• Distinguished Author Series Summary This paper gives methods to characterize tight gas reservoirs in sufficient detail to allow an engineer to make accurate long-range production forecasts. These forecasts are the basis for sound engineering and business decisions. Because of the complexity and variability of tight gas reservoirs, we can present only general procedures for developing reservoir descriptions. Accordingly, we illustrate a reservoir characterization method with three examples of successful tight gas reservoir studies. The procedures in these examples can be modified as needed for other specific formations or areas. Introduction Production rates from many tight reservoirs are marginal, but these reservoirs account for a large percentage of the long-term gas supply. Because of the marginal economics, efficiency is the key to drilling and producing these tight reservoirs. To optimize production, we must have a good understanding of the reservoir, but often the economics cannot support collecting the data necessary to describe the reservoir properly. A reservoir engineering study for tight reservoirs requires us to balance data collection costs with the level of detail necessary to describe the reservoir accurately. One must determine what level of reservoir characterization is needed to optimize production from tight reservoirs efficiently. Unfortunately, because of the diverse nature of tight reservoirs, there is no single answer. The question must be answered on a case-by-case basis. Reservoir studies of tight reservoirs are performed to meet many different objectives. Because tight wells require hydraulic fracturing, fracture treatment optimization studies are quite common. A reservoir study is sometimes performed in conjunction with a detailed geologic study to help identify key well characteristics or field trends to be used as exploration tools and to predict reserves. A reservoir study can identify infill-well potential and the potential for increased productivity and reserves as the result of the installation of compression or liquid lift equipment. Finally, reservoir studies can resolve conflicting data or determine why some wells are notproducing as expected. Unfortunately, analysis of tight reservoirs is one of the most difficult problems facing a reservoir engineer. Many tight formations are extremely complex, producing from multiple layers with permeabilities that often are enhanced by natural fracturing. Unfortunately, low productivity and marginal economics often prevent expenditures of money and time to collect the data needed for a detailed reservoir study. Because the permeability of these formations is low, many standard formation evaluation techniques do not provide adequate results. Standard log-based correlations for permeability or other productivity indicators often fail in tight reservoirs, so correlations must be developed on an area-specific basis. Many tight shale reservoirs have productive gross intervals exceeding 300 ft, making it difficult to determine where the gas is produced, thus complicating completion decisions. Even in tight gas sands made up of interbedded sands and shales, layering can have a pronounced effect on well production. Natural fractures often occur in these tight formations, making wells that appear similar on logs perform quite differently. When we do not describe the reservoir in sufficient detail, the production forecasts we generate are frequently wrong. Unless we can predict postfracture well performance accurately, we cannot optimize the fracturing process. Sound business decisions regarding compressor installation, infill drilling, or remediation treatments are not possible. Unfortunately, for layered reservoirs, oversimplified reservoir descriptions frequently result in an overestimated well productivity. Fig. 1 shows predicted 20-year performance for a Devonian shale well for three different reservoir descriptions: "lumped" one-layer, 3-layer, and 10-layer reservoirs. All three predictions are based on the same gas in place and the same total permeability-thickness product, kh. Note that the lumped one-layer model over predicts the gas recovery by a factor of two. The four-layer model prediction is closer to actual but is still high by about 17%.Any business decisions based on the single-layer prediction would be seriously in error. Background Development of tight gas reservoirs has been increasing substantially over the last decade. Because of this trend, the Gas Research Inst. (GRI) and the U.S. DOE have been funding detailed research in tight gas sands and shales throughout the U.S. This research has led to significant advances in hydraulic fracturing and a better understanding of the complexity of the tight reservoirs. The importance of describing a layered reservoir has been discussed in the literature for several decades. Much of this discussion has centered on pressure-transient analysis of layered reservoirs (with and without crossflow)and descriptions of the nonideal buildup test pressure responses often observed in the field. Lefkovits et al. presented analytical solutions for flow in layered reservoirs and identified several characteristic features of reservoirs with discrete, noncommunicating layers. Other investigators presented numerous solutions describing pressure and flow rate that include the effects of interlayer crossflow, stimulation, or unsteady- (transient)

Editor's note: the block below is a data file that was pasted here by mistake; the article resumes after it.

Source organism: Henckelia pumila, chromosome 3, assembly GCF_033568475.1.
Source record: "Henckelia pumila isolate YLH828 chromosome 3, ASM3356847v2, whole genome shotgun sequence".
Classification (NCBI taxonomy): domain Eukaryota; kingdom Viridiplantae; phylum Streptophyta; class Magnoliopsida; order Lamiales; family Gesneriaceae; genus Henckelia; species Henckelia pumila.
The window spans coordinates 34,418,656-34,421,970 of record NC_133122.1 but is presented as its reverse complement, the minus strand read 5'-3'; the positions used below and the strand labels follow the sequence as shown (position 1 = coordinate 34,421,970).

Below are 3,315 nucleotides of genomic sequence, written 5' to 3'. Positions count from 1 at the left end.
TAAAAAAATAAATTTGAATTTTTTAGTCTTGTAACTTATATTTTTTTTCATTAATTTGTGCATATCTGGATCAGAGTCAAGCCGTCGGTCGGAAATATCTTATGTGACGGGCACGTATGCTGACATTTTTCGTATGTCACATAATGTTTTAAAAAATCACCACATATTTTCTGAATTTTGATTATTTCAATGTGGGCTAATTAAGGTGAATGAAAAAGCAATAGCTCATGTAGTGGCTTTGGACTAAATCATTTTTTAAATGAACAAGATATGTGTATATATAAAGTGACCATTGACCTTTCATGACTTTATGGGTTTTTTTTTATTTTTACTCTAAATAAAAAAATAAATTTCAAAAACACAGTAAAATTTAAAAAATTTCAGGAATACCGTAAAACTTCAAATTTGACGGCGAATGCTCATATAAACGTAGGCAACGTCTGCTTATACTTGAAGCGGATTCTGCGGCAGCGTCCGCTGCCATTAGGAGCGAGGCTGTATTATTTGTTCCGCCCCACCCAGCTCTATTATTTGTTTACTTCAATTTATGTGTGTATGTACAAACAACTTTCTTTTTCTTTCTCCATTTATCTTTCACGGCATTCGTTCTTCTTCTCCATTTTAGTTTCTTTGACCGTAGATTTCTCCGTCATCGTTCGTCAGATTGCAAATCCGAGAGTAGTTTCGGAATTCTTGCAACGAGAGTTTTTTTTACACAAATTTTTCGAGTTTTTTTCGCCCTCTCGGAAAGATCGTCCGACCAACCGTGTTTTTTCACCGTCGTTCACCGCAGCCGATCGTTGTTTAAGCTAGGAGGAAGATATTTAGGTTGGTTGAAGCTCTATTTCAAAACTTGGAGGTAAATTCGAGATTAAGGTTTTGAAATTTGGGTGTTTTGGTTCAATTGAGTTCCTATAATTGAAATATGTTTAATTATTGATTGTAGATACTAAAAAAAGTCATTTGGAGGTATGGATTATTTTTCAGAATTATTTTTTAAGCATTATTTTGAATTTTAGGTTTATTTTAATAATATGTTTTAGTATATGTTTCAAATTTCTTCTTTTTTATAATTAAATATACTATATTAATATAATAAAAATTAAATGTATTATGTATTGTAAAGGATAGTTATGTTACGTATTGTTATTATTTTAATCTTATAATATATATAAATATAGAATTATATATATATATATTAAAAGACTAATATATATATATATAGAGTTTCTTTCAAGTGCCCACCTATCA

published proceedings


author list (cited authors)

  • LEE, W. J., & HOPKINS, C. W.

citation count

  • 25

complete list of authors


publication date

  • November 1994